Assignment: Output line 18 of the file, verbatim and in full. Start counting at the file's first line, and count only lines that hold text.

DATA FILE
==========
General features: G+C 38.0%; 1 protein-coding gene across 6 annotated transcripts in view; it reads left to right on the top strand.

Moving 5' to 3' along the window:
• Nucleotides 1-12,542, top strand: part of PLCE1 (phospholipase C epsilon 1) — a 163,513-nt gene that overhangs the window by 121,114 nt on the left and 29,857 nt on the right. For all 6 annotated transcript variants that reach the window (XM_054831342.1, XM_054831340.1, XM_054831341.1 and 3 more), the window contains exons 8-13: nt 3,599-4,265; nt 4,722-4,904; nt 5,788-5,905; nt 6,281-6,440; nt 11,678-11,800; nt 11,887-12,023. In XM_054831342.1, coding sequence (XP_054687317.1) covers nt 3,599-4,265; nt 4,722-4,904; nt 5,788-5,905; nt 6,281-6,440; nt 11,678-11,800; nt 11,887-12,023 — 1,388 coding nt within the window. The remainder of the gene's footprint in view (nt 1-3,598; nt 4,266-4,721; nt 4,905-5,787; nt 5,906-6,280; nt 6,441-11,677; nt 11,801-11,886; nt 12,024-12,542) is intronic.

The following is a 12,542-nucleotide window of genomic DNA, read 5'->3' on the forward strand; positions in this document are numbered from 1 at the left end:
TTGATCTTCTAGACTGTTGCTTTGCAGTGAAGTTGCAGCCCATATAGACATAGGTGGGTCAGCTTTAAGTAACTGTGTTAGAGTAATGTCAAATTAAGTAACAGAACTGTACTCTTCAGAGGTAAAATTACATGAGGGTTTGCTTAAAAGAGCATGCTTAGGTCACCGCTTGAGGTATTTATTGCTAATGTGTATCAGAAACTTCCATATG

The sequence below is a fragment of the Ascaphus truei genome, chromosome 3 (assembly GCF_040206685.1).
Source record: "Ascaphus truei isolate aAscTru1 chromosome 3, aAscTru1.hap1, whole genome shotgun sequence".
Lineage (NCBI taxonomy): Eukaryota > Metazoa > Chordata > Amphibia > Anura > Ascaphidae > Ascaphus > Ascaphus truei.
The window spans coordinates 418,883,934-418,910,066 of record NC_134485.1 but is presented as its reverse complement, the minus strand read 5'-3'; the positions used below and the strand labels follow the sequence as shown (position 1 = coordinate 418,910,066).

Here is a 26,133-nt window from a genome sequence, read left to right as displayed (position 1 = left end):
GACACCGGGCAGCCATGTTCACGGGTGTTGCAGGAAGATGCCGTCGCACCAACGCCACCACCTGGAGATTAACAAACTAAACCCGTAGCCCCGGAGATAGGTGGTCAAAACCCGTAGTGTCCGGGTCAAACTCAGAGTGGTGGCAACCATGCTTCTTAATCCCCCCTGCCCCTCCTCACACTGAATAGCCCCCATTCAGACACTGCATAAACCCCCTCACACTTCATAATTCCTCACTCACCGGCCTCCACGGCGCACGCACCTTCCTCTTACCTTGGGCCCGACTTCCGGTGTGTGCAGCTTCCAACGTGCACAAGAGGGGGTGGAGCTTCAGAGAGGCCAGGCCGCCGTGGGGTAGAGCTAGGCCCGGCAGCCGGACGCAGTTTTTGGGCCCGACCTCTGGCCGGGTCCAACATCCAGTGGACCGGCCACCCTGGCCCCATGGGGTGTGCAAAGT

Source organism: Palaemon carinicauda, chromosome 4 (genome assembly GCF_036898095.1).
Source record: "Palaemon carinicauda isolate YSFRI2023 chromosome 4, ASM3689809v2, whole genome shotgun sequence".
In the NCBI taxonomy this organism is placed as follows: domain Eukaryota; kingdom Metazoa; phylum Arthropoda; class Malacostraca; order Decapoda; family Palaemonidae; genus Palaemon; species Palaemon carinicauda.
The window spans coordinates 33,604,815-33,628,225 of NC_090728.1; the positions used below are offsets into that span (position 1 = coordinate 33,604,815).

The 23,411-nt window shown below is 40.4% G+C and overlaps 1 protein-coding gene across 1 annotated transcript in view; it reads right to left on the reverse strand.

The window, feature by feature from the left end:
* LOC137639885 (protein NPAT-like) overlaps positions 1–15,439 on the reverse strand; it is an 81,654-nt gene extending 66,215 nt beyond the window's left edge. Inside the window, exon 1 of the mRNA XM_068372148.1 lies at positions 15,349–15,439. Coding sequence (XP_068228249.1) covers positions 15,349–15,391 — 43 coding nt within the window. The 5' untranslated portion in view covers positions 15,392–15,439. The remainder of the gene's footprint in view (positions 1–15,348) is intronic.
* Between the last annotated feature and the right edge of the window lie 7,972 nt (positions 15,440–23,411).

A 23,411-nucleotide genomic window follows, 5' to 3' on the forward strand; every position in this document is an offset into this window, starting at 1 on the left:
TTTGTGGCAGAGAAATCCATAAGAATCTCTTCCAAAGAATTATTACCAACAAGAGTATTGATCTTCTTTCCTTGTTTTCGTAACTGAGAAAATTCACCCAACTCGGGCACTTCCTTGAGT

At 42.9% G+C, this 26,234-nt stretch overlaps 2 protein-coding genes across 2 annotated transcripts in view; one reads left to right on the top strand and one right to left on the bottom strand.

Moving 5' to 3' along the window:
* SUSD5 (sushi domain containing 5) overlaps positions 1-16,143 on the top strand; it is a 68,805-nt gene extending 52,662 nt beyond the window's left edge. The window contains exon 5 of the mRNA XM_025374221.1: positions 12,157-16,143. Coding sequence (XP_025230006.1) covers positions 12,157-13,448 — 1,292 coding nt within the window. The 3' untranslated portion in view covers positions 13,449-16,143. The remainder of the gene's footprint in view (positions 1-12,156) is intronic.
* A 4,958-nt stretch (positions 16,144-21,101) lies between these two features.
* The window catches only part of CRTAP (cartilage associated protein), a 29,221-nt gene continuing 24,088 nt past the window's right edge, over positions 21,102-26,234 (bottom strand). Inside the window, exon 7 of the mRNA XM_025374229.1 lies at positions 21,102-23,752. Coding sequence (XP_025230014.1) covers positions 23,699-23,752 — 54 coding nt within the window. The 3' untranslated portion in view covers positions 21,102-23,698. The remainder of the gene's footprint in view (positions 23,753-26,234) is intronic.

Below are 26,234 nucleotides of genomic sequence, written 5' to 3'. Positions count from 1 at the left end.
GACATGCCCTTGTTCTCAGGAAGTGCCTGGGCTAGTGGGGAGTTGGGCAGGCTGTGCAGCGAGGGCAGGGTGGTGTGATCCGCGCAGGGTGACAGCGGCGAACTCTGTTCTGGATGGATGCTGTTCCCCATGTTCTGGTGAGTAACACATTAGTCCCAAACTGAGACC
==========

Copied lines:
* LOC137639885 (protein NPAT-like) overlaps positions 1–15,439 on the reverse strand; it is an 81,654-nt gene extending 66,215 nt beyond the window's left edge. Inside the window, exon 1 of the mRNA XM_068372148.1 lies at positions 15,349–15,439. Coding sequence (XP_068228249.1) covers positions 15,349–15,391 — 43 coding nt within the window. The 5' untranslated portion in view covers positions 15,392–15,439. The remainder of the gene's footprint in view (positions 1–15,348) is intronic.